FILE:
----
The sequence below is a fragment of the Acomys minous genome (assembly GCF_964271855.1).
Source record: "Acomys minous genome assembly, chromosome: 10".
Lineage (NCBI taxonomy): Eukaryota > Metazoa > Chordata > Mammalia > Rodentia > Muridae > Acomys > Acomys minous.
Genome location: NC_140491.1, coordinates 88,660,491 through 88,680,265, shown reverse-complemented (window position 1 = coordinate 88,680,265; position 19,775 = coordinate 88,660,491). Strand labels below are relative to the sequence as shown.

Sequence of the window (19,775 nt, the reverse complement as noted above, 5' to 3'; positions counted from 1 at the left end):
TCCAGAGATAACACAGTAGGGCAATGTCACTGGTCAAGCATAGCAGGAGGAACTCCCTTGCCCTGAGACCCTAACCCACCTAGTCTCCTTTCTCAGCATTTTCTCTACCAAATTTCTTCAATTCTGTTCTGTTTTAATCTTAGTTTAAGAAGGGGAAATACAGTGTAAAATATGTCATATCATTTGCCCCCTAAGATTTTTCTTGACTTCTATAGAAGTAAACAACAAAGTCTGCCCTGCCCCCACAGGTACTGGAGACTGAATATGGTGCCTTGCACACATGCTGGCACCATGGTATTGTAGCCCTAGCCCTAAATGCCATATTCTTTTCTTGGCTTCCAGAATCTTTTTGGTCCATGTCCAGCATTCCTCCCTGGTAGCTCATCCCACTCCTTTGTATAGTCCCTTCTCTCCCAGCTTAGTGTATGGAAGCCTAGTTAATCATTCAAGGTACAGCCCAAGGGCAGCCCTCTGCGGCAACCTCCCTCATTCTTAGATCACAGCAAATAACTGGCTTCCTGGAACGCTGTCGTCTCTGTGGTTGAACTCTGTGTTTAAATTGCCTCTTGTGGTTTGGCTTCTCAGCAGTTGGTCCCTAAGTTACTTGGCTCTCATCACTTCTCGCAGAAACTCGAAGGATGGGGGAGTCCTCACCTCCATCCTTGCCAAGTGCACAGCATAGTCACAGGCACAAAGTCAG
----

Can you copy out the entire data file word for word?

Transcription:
The sequence below is a fragment of the Acomys minous genome (assembly GCF_964271855.1).
Source record: "Acomys minous genome assembly, chromosome: 10".
Lineage (NCBI taxonomy): Eukaryota > Metazoa > Chordata > Mammalia > Rodentia > Muridae > Acomys > Acomys minous.
Genome location: NC_140491.1, coordinates 88,660,491 through 88,680,265, shown reverse-complemented (window position 1 = coordinate 88,680,265; position 19,775 = coordinate 88,660,491). Strand labels below are relative to the sequence as shown.

Sequence of the window (19,775 nt, the reverse complement as noted above, 5' to 3'; positions counted from 1 at the left end):
TCCAGAGATAACACAGTAGGGCAATGTCACTGGTCAAGCATAGCAGGAGGAACTCCCTTGCCCTGAGACCCTAACCCACCTAGTCTCCTTTCTCAGCATTTTCTCTACCAAATTTCTTCAATTCTGTTCTGTTTTAATCTTAGTTTAAGAAGGGGAAATACAGTGTAAAATATGTCATATCATTTGCCCCCTAAGATTTTTCTTGACTTCTATAGAAGTAAACAACAAAGTCTGCCCTGCCCCCACAGGTACTGGAGACTGAATATGGTGCCTTGCACACATGCTGGCACCATGGTATTGTAGCCCTAGCCCTAAATGCCATATTCTTTTCTTGGCTTCCAGAATCTTTTTGGTCCATGTCCAGCATTCCTCCCTGGTAGCTCATCCCACTCCTTTGTATAGTCCCTTCTCTCCCAGCTTAGTGTATGGAAGCCTAGTTAATCATTCAAGGTACAGCCCAAGGGCAGCCCTCTGCGGCAACCTCCCTCATTCTTAGATCACAGCAAATAACTGGCTTCCTGGAACGCTGTCGTCTCTGTGGTTGAACTCTGTGTTTAAATTGCCTCTTGTGGTTTGGCTTCTCAGCAGTTGGTCCCTAAGTTACTTGGCTCTCATCACTTCTCGCAGAAACTCGAAGGATGGGGGAGTCCTCACCTCCATCCTTGCCAAGTGCACAGCATAGTCACAGGCACAAAGTCAG